LoRa Looks to Leverage Options Before NB-IoT Proliferates
Quant said the technology’s flexibility to support multiple service classes and different applications across many industries is key to LoRa’s appeal. “LoRa’s agility is phenomenal,” he said. “It’s thought of mostly for very low-bit-rate applications, but you can also do audio, images, payment transactions. You can go much greater distances if you really want to pump up the power, and you can use it at different frequencies.”
LoRaWAN architectures are designed to work in unlicensed spectrum (915 MHz in the U.S., 433 MHz and 868 MHz in Europe, 430 MHz in Asia), though they also can be operated at other frequencies, such as 2.4 GHz; or in licensed spectrum; as part of hybrid unlicensed/licensed deployments. The cost of licensed spectrum makes it unlikely that LoRa would be used in licensed frequencies by most companies, according to Bruce Chatterley, chief executive officer of LoRaWAN network operator Senet, with the potential exception of cellular operators that already own spectrum and have business models and services — NB-IoT included — that are tied to licensed spectrum.
“That requirement to have licensed spectrum for NB-IoT is basically a barrier to entry for a lot of different companies like cable TV companies,” Chatterley said. “With LoRa, they don’t need licensed spectrum to get into LPWANs in a big way.”
That means network and service providers outside the cellular industry potentially could use LoRa to compete against cellular companies and their emerging NB-IoT offerings for enterprise LPWAN deployment opportunities. While the majority of LoRa deployments thus far have been for private networks, Chatterley sees this model as a nascent trend and an area in which other companies can partner with Senet to maximize their own LoRa coverage potential.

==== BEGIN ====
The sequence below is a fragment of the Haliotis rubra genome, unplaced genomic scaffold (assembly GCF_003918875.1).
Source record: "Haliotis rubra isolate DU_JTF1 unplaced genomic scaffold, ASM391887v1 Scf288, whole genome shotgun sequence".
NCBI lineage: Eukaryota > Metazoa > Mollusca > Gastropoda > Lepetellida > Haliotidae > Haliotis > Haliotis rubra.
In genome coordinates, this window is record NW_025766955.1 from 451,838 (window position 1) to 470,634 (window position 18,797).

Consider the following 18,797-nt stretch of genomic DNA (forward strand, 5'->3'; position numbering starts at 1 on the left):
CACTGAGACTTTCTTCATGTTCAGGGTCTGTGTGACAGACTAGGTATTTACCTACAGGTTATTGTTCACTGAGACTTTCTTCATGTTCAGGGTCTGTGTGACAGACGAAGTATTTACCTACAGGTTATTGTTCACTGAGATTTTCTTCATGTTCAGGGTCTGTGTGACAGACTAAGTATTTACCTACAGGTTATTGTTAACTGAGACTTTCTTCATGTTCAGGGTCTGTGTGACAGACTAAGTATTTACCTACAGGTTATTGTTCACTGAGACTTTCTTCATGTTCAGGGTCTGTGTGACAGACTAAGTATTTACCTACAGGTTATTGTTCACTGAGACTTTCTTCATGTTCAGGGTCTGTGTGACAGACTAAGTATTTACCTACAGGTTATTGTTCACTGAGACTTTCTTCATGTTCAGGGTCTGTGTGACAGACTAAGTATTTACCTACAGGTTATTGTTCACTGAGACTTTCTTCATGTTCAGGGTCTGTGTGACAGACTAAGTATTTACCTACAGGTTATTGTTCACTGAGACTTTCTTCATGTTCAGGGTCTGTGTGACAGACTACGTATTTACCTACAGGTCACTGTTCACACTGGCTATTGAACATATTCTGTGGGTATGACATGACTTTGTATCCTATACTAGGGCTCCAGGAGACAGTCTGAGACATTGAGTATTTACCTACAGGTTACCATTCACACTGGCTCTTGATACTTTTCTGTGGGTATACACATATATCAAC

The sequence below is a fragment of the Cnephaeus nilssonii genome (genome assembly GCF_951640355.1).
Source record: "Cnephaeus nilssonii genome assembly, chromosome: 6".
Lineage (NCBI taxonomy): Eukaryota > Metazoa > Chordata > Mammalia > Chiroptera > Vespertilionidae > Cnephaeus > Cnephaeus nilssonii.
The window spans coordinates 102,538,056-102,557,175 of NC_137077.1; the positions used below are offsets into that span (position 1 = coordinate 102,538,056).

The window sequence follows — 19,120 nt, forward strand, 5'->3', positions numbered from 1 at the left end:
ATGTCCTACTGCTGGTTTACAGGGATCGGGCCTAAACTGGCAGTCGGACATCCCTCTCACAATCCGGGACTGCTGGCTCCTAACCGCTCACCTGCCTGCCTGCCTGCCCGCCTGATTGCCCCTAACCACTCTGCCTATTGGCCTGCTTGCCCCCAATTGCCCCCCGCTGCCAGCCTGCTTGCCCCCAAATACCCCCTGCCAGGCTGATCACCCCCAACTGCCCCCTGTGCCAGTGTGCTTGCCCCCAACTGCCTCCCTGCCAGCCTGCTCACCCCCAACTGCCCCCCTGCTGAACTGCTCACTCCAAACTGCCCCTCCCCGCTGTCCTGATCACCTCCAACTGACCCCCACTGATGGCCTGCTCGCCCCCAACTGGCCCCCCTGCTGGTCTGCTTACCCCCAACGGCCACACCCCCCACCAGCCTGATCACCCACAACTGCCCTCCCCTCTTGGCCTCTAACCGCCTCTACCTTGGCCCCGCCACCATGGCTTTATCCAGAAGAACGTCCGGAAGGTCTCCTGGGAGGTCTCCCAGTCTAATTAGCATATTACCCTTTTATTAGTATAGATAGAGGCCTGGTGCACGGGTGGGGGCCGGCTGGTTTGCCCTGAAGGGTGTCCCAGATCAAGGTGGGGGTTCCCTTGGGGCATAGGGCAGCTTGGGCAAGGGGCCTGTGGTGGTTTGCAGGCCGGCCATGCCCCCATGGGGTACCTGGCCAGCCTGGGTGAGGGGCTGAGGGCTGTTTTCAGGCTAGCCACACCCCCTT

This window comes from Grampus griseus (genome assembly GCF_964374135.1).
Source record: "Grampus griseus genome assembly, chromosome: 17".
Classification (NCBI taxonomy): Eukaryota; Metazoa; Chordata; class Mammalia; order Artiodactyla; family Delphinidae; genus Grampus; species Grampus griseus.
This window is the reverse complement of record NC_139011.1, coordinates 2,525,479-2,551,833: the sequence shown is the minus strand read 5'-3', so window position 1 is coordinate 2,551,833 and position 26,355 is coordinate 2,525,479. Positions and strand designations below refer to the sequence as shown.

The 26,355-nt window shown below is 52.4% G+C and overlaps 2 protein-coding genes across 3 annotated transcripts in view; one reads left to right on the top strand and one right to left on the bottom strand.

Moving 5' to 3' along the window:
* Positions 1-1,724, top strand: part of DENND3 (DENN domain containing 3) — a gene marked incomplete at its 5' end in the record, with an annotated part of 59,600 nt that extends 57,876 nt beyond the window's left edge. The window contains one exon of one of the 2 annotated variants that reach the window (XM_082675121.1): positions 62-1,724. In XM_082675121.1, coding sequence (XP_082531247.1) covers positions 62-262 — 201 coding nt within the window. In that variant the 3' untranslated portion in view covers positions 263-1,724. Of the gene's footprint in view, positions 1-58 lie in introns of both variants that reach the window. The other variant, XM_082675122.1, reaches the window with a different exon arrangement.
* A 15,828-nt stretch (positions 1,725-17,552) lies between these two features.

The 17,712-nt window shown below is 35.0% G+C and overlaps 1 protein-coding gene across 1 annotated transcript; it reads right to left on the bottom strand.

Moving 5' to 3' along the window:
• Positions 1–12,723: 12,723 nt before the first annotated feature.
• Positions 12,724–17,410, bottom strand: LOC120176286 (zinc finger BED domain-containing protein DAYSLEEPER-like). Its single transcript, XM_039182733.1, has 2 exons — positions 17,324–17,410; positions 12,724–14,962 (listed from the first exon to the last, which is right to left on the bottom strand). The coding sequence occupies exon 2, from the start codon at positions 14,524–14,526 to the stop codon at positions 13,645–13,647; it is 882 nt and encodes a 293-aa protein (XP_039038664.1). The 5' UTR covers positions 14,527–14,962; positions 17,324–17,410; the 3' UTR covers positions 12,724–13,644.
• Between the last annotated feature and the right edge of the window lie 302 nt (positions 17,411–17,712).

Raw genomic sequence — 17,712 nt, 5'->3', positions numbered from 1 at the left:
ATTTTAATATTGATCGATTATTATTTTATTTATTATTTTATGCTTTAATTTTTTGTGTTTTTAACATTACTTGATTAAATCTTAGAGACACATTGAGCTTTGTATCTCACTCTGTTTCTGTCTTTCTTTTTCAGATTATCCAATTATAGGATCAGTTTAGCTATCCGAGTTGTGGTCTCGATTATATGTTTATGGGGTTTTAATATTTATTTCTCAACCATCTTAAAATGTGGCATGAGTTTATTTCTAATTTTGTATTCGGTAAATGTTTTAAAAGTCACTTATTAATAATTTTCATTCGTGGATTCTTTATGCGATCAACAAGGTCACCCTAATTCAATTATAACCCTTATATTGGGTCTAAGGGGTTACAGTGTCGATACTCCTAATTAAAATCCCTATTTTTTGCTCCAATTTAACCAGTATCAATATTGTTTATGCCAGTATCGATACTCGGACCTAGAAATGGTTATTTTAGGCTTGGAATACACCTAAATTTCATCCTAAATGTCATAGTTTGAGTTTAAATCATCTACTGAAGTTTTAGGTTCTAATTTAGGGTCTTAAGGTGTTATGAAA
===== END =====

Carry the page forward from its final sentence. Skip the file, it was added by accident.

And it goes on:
Senet operates what is essentially a “crowd-sourced global IoT network,” Chatterley said. Any LoRa gateway activated by any company can become visible as a node on Senet’s cloud-based network, and gateway owners can let any other device connect to their gateway, and get a share of the revenue from that connection. While that may sound like a potential security nightmare, LoRaWAN standard networks feature end-to-end encryption.
An open network model with strong security can help LoRa availability expand globally even as cellular companies start rolling out NB-IoT in many markets all at once. “The Senet platform is equipped to be deployed in more than 80 countries worldwide. You can drop a gateway down in any of those countries and it will work on our network,” Chatterley said.
He added that individual enterprises and service providers are not the only ones interested in LoRa. Application developers have started to buy LoRa themselves to get them up and running on Senet’s network to accelerate their ability to get what are often industry-specific apps in front of customers in the form of cloud-based services. For that matter, even cellular providers — the very same ones deploying NB-IoT — could use the Senet network and LoRa technology to address individual customer needs.